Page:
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SecurityProvider Model

IAIK-CMS adopts the SecurityProvider model introduced by the IAIK-TLS library (iSaSiLk) for centralizing all cryptographic tasks into one class, iaik.cms.SecurityProvider.The SecurityProvider model used here is similar to that of iSaSiLk except for a the following changes:

  • Because of the high dependence of CMS onto ASN.1, IAIK-CMS makes use of the ASN.1 library of the crypto toolkit IAIK-JCE; so it cannot be used without having IAIK-JCE in the classpath (which does not necessarily mean to have to use (all the) the cryptographic engines provided by IAIK-JCE; i.e. any cryptographic task may be performed by any proper cryptography provider supporting the required engine).
  • Since CMS certificate handling requires access to certificate properties not supported by the JCA certificate API, any X.509 public key certficate used for IAIK-CMS has to be supplied as iaik.x509.X509Certficate, and any attribute certificate has to be supplied as iaik.x509.attr.AttributeCertificate. An application wishing to use certficates from other providers may use methods convertCertificateChain and convertToAttributeCertificateChain of the IAIK-JCE crypto toolkit for converting them into the IAIK X.509 representation before using them with IAIK-CMS. Please note that both, iaik.x509.X509Certificate and iaik. x509.attr.AttributeCertificate fit into the JCA certificate API because being descendants of class java.security.cert.Certificate. Unfortunately java.security.cert.Certificate only groups public key certificates; so iaik.x509.attr.AttributeCertificate returns null when calling method getPublicKey.
  • Most of the getEngine methods of the SecurityProvider class does not specify the requested engine by its name; rather the engines are requested by its AlgorithmIDs as used with CMS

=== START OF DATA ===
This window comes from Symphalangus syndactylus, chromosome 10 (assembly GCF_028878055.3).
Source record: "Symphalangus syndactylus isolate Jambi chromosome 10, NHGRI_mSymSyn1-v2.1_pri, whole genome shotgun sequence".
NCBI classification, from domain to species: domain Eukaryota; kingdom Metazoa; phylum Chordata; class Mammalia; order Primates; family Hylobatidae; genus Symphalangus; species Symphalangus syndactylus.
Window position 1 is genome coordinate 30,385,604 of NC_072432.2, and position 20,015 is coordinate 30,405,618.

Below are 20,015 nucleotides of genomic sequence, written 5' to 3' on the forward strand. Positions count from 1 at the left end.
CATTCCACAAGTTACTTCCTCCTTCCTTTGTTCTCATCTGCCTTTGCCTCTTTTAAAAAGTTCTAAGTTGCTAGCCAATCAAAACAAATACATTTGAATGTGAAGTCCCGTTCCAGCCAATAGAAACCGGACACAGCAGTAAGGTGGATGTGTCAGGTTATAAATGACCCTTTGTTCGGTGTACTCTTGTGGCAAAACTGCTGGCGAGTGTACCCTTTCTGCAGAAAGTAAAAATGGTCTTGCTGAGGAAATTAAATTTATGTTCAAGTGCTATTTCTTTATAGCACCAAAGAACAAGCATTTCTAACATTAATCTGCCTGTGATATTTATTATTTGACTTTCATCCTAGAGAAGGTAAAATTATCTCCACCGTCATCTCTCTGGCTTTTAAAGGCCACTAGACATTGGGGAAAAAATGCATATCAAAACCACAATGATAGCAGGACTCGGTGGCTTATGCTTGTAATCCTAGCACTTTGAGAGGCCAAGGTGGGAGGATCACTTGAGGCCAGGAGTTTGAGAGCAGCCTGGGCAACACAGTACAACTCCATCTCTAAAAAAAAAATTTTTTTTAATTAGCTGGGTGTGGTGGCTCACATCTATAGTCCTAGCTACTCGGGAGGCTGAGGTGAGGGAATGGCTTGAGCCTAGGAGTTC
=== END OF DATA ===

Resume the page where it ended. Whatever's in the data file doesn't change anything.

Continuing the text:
• Wheras  iSaSiLk consults the SecurityProvider for getting the required -- if necessary -- initialized engine and subsequently performs the cryptographic operation on the engine itself, IAIK-CMS -- where appropriate -- allows the SecurityProvider to do the whole cryptographic task. This shall give an SecurityProvider implementing application more independence in how to perform the cryptographic operation. When, for instance, allowing the SecurityProvider to calcualte a RSA signature value, the specific SecurityProvider implementation itself may decide to use a Cipher or Signature engine or any other way to get the Signature value (e.g. from a Smartcard). This concept provides more flexibility, but sometimes may require some knowledge about the way the CMS protocol expects a cryptographic operation has to be performed. However, in general you may not have to take care about the IAIK-CMS SecurityProvider at all because you simply can use the default SecurityProvider.

Class iaik.cms.SecurityProvider is the main class of the IAIK-CMS SecurityProvider model. It itself provides default implementations for most of the cryptographic operations required by CMS, expect for functionalities that are not available from JCA/JCE engines by default, like, for instance, Ephemeral Static Diffie Hellman. Unfortunately there is no general way to initialize a KeyPairGenerator with algorithm parameters as required when creating a originator ESDH key pair with domain parameters matching to those of the recipient´s public key. So the default implementation of method generateKeyAgreementKeyPair(AlgorithmID keyAgreeAlgorithm, PublicKey otherKey) has to throw an exception and has to be implemented if using another cryptographic provider than IAIK. The same applies to method createSharedKeyEncryptionKey which cannot handle an ESDHKeyAgreement in provider independent way. So at the current state it might be preferable to override all ESDH related methods when intending to use another provider than IAIK.

With class IaikProvider IAIK-CMS contains an SecurityProvider implemention for the IAIK cryptography provider of the crypto toolkit IAIK-JCE. Please note the difference: The IAIK provider is a JCA/JCE cryptography provider supplying cryptographic engines; Class IaikProvider is an IAIK-CMS SecurityProvider implementation that makes the cryptographic engines of the IAIK JCA/JCE cyrptography provider available for IAIK-CMS.